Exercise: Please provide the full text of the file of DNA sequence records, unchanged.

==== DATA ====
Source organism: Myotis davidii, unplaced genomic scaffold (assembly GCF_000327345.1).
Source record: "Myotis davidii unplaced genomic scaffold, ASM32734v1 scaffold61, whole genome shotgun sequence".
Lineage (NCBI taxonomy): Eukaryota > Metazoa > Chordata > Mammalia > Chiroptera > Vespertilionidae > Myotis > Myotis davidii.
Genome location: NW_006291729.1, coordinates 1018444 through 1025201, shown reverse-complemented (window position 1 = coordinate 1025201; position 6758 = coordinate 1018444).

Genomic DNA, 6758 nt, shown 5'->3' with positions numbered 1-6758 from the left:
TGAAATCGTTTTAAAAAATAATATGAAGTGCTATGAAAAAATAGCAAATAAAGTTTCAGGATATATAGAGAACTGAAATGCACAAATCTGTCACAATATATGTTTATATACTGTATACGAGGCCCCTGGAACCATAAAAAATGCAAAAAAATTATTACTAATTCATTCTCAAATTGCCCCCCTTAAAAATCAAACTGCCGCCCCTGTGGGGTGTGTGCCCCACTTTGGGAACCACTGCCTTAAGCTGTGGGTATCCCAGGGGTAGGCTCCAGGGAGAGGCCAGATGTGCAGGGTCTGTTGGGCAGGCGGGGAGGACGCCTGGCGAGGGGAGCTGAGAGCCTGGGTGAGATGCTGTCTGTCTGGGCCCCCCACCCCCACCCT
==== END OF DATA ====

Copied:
Source organism: Myotis davidii, unplaced genomic scaffold (assembly GCF_000327345.1).
Source record: "Myotis davidii unplaced genomic scaffold, ASM32734v1 scaffold61, whole genome shotgun sequence".
Lineage (NCBI taxonomy): Eukaryota > Metazoa > Chordata > Mammalia > Chiroptera > Vespertilionidae > Myotis > Myotis davidii.
Genome location: NW_006291729.1, coordinates 1018444 through 1025201, shown reverse-complemented (window position 1 = coordinate 1025201; position 6758 = coordinate 1018444).

Genomic DNA, 6758 nt, shown 5'->3' with positions numbered 1-6758 from the left:
TGAAATCGTTTTAAAAAATAATATGAAGTGCTATGAAAAAATAGCAAATAAAGTTTCAGGATATATAGAGAACTGAAATGCACAAATCTGTCACAATATATGTTTATATACTGTATACGAGGCCCCTGGAACCATAAAAAATGCAAAAAAATTATTACTAATTCATTCTCAAATTGCCCCCCTTAAAAATCAAACTGCCGCCCCTGTGGGGTGTGTGCCCCACTTTGGGAACCACTGCCTTAAGCTGTGGGTATCCCAGGGGTAGGCTCCAGGGAGAGGCCAGATGTGCAGGGTCTGTTGGGCAGGCGGGGAGGACGCCTGGCGAGGGGAGCTGAGAGCCTGGGTGAGATGCTGTCTGTCTGGGCCCCCCACCCCCACCCT